The Communion of Saints is not a figment of the Catholic imagination, as St. Therese of Lisieux herself testified. Since her death in 1898, she has continued to prove it. Her Little Way was instrumental to the sanctity of Fr. Willie Doyle, S.J., the "Trench Priest" of World War I who was born in 1873 -- the same year as the Little Flower herself -- and killed at the Battle of Ypres in 1917. Because of this influence of hers on this courageous and lovable priest who did not live even to see her declared Venerable, many souls were saved.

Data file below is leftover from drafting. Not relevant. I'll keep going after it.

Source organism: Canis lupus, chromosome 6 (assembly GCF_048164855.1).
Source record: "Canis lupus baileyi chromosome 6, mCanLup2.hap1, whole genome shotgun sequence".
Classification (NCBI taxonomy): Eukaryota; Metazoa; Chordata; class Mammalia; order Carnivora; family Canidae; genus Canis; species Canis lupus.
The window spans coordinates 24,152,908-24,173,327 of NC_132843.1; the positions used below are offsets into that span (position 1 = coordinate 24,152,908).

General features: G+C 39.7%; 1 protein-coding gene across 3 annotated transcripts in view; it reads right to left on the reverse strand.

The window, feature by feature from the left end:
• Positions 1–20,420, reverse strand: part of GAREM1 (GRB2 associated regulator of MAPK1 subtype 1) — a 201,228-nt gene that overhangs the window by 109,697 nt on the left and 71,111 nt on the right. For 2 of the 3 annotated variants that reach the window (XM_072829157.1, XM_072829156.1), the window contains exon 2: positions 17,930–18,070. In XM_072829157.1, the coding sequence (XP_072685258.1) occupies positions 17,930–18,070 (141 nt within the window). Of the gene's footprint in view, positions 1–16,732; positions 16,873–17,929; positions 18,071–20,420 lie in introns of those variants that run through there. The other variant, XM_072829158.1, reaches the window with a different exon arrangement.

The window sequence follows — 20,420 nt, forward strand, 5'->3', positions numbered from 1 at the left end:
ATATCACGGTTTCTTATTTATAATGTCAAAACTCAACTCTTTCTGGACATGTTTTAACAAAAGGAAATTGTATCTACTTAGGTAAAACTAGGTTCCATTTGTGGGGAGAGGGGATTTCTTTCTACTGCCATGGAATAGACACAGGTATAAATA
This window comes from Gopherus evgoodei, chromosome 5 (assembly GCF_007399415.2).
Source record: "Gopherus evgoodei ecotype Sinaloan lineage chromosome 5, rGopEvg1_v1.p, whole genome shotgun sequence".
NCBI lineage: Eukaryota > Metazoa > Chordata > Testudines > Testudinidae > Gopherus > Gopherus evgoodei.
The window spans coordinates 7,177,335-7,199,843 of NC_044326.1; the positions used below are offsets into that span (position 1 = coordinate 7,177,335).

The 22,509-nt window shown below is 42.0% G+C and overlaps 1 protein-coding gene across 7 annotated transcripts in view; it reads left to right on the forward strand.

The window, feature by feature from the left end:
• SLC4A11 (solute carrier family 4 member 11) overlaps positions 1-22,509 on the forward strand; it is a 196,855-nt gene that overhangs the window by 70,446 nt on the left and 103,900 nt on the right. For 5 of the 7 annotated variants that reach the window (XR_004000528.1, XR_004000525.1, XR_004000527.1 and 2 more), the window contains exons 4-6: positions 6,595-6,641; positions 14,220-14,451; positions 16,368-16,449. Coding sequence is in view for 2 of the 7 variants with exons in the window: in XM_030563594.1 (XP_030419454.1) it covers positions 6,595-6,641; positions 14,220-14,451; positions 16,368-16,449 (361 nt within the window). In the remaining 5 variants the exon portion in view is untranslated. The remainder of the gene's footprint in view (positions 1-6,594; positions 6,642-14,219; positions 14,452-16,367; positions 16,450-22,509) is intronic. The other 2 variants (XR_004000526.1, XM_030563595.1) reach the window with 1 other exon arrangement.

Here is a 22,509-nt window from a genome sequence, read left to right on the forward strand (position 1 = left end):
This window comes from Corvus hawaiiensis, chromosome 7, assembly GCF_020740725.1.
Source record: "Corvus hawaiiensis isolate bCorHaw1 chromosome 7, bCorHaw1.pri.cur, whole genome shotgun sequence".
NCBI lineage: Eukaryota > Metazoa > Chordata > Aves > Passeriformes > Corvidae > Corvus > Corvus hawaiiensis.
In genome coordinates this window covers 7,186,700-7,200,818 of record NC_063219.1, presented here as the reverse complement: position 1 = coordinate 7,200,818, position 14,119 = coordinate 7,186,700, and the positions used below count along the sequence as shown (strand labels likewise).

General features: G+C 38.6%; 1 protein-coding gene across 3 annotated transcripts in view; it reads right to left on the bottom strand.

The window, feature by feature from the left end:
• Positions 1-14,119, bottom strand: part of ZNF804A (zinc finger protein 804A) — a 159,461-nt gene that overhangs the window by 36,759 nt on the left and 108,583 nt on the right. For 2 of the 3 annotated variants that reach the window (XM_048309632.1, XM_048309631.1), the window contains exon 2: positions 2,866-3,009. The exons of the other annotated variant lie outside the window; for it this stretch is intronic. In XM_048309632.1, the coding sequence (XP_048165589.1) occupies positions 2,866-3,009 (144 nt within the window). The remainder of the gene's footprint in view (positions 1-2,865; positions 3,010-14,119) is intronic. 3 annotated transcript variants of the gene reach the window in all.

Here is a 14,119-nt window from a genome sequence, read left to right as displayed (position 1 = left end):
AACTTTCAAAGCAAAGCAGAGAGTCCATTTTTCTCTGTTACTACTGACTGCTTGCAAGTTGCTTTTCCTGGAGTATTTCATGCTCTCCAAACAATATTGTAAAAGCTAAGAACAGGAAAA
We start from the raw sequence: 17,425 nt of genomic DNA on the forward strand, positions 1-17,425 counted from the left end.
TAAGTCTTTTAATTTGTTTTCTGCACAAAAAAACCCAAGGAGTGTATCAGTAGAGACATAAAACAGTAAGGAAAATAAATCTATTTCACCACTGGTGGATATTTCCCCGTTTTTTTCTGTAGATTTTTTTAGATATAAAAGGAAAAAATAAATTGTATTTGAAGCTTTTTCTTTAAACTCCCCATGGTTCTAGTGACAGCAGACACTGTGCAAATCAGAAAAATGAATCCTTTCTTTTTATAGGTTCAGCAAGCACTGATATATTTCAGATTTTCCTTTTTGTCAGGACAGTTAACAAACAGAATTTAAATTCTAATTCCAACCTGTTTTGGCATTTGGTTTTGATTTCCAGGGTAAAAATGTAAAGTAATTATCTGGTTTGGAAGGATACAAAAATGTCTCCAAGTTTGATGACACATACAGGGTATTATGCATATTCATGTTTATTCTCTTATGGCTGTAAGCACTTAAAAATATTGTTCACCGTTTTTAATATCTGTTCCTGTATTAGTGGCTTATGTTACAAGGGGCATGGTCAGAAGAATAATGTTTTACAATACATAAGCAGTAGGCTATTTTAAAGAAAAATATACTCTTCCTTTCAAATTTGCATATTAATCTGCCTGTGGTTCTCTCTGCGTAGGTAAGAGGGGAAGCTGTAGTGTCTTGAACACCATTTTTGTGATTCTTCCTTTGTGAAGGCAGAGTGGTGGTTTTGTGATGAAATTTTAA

St. Therese is often remembered for her promise to let fall a shower of roses after her death. Let no one scoff at the weakness of those who ask for roses as a sign of her intervention: there is a reason for it. Just ask Fr. Gordon McRae.
For the Feast of St. Therese, say 24 Glory Be's, in thanksgiving to the Holy Trinity for each of the 24 years of this saint's life on earth. In the third year of her life, she formed her determination to give herself entirely to God; in her fifteenth, she entered Carmel.